Studded Vs. Studless Snow Tires: Which One Should You Choose?

Studded vs. studless snow tires
Does the thought of driving in harsh snowy weather take the sparkle out of the winter holidays for you? If the idea of driving with snow chains makes you flinch, we have here the two best alternatives - studded and studless snow tires. Buzzle closely examines both to help you decide which tires to choose for your car this winter.
Did You Know?
In some states of the US, including Minnesota, Illinois, Texas, Florida, and few others, the use of studded tires is completely banned as they are known to cause damage to paved roads.

Meanwhile, in other states, like Washington, New York, Alaska, Nebraska, and many more, the use of lightweight variants of these tires is permitted only during some months of the year.
When winter arrives, it always brings with it the festive cheer of the holidays characterized, of course, by snowfall. Sadly, driving a motor vehicle in snowy weather is not as merry. Fortunately, it is hardly a problem that cannot be resolved, with options like snow chains and snow tires to choose from.

We have been conditioned to believe, for many years now, that snow chains are the ultimate answer to the problem of winter driving. The truth is, although they increase traction while driving in snow, especially uphill, they in fact reduce the handling capacity of the car on dry roads, therefore, offering only a temporary solution restricted to certain kinds of terrain. For a longer-lasting and more adaptive solution, it is wiser to invest in snow tires, which thanks to innovations in modern mechanics and technology, are engineered for the specific purpose of snow driving, in addition to allowing one to drive comfortably on roads that are not snowed.

Snow tires come in two variants: studded and studless. We took a closer look at the pros and cons of both types, and compiled our inference, so as to help you choose the kind of wheels for your vehicle this season, which best suits your needs.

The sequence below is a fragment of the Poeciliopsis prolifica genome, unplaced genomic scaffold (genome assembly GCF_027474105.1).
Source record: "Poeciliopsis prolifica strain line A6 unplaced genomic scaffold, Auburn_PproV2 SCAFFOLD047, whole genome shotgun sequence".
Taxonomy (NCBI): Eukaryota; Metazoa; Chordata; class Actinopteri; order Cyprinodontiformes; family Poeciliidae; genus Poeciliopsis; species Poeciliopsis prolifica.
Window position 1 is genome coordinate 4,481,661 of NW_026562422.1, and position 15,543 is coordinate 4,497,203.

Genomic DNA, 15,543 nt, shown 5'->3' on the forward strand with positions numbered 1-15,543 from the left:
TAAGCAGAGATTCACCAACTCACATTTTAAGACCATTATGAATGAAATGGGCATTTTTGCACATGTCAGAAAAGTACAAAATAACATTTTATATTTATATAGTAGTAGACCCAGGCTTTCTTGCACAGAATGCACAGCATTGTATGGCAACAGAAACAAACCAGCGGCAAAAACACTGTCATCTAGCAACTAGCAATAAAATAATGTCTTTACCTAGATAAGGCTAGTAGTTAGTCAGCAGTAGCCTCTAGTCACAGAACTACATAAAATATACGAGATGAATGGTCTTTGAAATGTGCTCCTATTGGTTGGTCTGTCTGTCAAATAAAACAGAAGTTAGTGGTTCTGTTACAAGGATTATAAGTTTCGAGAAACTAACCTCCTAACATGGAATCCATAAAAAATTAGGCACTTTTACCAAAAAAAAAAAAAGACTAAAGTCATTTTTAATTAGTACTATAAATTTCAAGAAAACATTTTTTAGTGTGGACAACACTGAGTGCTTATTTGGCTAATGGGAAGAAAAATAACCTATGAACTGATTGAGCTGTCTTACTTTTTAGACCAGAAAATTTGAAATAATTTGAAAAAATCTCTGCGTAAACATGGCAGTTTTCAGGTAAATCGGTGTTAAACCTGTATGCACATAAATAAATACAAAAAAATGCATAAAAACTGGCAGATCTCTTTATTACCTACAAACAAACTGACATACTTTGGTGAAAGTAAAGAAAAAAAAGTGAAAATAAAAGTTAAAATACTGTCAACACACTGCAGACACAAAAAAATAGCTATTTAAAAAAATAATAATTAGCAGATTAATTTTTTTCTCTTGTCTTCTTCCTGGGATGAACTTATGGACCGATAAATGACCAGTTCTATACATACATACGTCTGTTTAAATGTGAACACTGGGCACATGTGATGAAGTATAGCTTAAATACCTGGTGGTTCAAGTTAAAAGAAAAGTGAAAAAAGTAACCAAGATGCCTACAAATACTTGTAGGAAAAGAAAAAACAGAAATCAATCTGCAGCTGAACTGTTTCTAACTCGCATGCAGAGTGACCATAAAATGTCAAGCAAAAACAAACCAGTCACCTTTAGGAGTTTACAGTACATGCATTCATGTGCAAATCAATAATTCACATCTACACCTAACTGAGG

Studded Snow Tires
How They Differ From Normal Tires
  • Since regular tires are no match to slippery, icy roads in winter, special tires that have tungsten carbide studs affixed in them were invented, and have been in wide use during snowy weather since the 1960s.
  • The dimensions of the studs embedded in these tires depend on the tire's treads. It is possible to get regular tires studded; however, the tires in question need to be brand new.
  • The studs are inserted into a mold dug into the tire treads. A cylindrical frame or jacket supported by a flange at the bottom holds the studs in place.
How Studded Tires Improve Winter Driving
Studded Tires
  • Logically, having strong metal studs protruding from your car tires, which can chip into the surface of the ice as you drive, serves the purpose of improving traction (the combined measure of a vehicle's ability to accelerate, maneuver corners, brake, and handle climbing up slopes).
  • Studs have the ability to use the automobile's own weight and centrifugal forces to improve traction and grip, especially in slippery terrain.
Limitations and Concerns
  • Studded tires are superb for driving on ice that is close to the freezing temperature. However, in other kinds of terrain―for example, slush―the improvement in traction that they provide is not as significant.
  • Whether the road being driven on is covered in ice and snow or not, tire studs get to work nevertheless, and in the absence of ice, they chip the concrete pavement itself.
  • What's more, the damages caused by studded tires to the road in the winter season could lead to hydroplaning (loss of traction because of the presence of water, because of which it would not be safe to drive on that road) during rainy weather if they are not repaired.
  • To avoid this hazard, millions of dollars are spent yearly just to repair the damages to roads that studded tires cause.
Studless Snow Tires
How They Differ From Normal Tires